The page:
There are some similarities and differences between garage insurance coverage and garagekeeper liability coverage. The most important commonality and perhaps the only shared feature is the fact that both coverages must be used in establishments that use vehicles. There are many differences, so we’ll start by defining each term.
Garage Liability. This insurance is required to protect against bodily injury or property damage that may result from garage activities. Garage operations are actions related to the ownership, maintenance and use of garaging sites. Garage Liability covers two main areas:
1. Garage Liability – Covered Auto: This coverage is the most important that garage businesses need. Different garages have different auto liability exposures, so they need different types of insurance. A Symbol System for Auto Liability was created by the insurance division. Here’s a quick overview:
* SYMBOL 21 = Any auto. This symbol covers all autos. * SYMBOL 22 = All Owned Autos. This code covers all owned vehicles, trailers and autos.
* SYMBOL 23 = Only for Private Passenger Vehicles. This symbol covers all private passenger cars that are owned.
* SYMBOL 24, Other than Private Passenger Automobiles, Owned Vehicles. This coverage applies to all vehicles other than private passenger types owned by an insured. It also covers trailers that are pulled by an own automobile.
* SYMBOL 25 = Autos owned subject to no fault. This symbol applies to all autos owned by insured persons in no-fault jurisdictions.
* SYMBOL 26 = Autos owned by the insured are subject to a compulsory uninsured motorist law. This applies to all autos owned by an insured person in states that have uninsured motorists as a mandatory coverage.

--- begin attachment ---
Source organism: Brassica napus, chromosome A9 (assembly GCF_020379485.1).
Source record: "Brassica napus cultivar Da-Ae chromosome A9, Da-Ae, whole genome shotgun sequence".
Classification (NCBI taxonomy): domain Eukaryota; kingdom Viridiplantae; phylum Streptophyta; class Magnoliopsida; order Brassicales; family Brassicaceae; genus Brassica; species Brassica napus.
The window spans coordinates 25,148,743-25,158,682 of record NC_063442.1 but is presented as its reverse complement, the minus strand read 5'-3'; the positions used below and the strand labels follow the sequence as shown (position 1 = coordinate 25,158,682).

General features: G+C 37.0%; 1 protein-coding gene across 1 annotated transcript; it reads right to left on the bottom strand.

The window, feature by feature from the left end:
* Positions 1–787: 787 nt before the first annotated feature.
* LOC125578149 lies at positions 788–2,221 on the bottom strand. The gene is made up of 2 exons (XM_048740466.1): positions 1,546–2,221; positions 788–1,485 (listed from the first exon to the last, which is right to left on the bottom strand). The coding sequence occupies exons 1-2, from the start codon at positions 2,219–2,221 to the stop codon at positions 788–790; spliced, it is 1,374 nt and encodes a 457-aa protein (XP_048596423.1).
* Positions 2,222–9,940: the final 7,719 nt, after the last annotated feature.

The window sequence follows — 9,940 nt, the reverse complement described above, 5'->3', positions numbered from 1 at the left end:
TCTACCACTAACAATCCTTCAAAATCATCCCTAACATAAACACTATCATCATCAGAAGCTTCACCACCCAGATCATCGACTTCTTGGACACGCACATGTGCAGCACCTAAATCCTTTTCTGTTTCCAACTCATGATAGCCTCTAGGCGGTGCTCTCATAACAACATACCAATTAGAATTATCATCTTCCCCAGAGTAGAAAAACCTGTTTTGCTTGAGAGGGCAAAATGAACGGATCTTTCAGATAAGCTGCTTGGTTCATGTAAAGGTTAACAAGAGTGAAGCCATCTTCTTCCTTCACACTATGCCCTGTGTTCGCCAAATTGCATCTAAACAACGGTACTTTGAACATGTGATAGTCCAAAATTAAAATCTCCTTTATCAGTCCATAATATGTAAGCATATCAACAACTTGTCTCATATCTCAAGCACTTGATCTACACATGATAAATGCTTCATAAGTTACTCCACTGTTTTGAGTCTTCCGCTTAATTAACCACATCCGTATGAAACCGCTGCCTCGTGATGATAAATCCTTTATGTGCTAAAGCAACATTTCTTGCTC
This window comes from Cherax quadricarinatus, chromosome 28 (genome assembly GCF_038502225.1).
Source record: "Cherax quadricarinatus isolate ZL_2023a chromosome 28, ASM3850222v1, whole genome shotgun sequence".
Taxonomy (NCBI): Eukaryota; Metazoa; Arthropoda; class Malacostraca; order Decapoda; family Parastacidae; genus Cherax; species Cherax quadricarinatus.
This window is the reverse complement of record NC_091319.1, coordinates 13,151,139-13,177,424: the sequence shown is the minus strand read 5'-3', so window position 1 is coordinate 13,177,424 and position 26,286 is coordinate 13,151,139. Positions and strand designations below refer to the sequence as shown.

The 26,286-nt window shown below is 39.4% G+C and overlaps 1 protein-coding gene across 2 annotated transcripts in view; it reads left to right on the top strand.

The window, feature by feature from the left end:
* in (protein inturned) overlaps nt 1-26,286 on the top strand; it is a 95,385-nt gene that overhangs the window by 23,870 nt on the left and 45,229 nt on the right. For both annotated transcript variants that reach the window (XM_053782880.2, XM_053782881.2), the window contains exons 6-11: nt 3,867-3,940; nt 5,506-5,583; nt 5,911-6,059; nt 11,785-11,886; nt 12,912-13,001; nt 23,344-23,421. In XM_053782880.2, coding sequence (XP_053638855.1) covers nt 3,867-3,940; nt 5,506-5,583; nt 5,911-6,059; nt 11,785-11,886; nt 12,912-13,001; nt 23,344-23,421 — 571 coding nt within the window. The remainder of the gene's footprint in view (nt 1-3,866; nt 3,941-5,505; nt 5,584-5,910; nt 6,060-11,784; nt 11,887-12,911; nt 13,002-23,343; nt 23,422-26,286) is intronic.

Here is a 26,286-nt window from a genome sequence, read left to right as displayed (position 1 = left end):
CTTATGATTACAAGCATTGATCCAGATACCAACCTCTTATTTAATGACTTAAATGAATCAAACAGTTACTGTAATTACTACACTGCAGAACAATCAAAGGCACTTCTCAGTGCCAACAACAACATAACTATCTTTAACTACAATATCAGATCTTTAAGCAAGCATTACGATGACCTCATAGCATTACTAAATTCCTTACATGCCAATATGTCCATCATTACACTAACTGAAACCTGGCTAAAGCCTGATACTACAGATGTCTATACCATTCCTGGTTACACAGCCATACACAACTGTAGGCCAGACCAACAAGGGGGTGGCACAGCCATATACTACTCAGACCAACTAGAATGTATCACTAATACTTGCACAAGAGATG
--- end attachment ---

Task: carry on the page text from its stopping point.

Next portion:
* SYMBOL 27, Specifically Described Automobiles. Only certain autos are covered by the policy.
* SYMBOL28 = Only for Hired Autos. The insured can lease, hire, rent, or borrow vehicles from anyone other than an owner, officer, or employee of the company.
* SYMBOL 29 = Only for non-owned vehicles. The insured is not allowed to own, lease, rent, borrow or hire vehicles, but they are used for business purposes. This covers automobiles owned or leased by employees, partners, or other members of the company while they are being used for business transactions.
* SYMBOL 30 = Autos Left for Service/Repair/Storage. This applies to vehicles that are left at an auto service business for repair or maintenance.
* SYMBOL 31 = Consignment Autos. All vehicles that are left at the address of the insured for sale on a consignment basis will be covered. This does not apply for autos left at dealers.
2. Garage Liability – Other Than Auto Covered: This includes features of the Commercial General Liability other than automobile liability. CGL coverages, such as premises (ie fall and slip), are often covered here.
Garagekeepers Liability Insurance. This insurance covers customers’ cars for physical damage if they are in the care of the insured. There are three types of coverage: collision, comprehensive (anything other than collision), and specified causes (fire, lightning or explosion; theft; mischief or vandalism).
Garagekeepers may be added as legal or primary. Garagekeepers Legal Liability (also known Garagekeepers direct excess) covers losses that exceed the vehicle owner’s coverage. The policy will only pay if the insured is legally responsible. Garagekeepers Primary Liability (also known as Garagekeepers Direct Primary) would allow the garage to share the loss with their insurer, regardless who is responsible. Garagekeepers Primary Liability provides garages with greater protection.
Businesses need to have garage liability. Here are some examples of businesses that require garage liability.
Towing Operations, Car Dealers. Mechanic Shops. Auto Body Shops. Valet Parking. Lube Shops. Car Washes. Any business that deals in the service or trade of automobiles.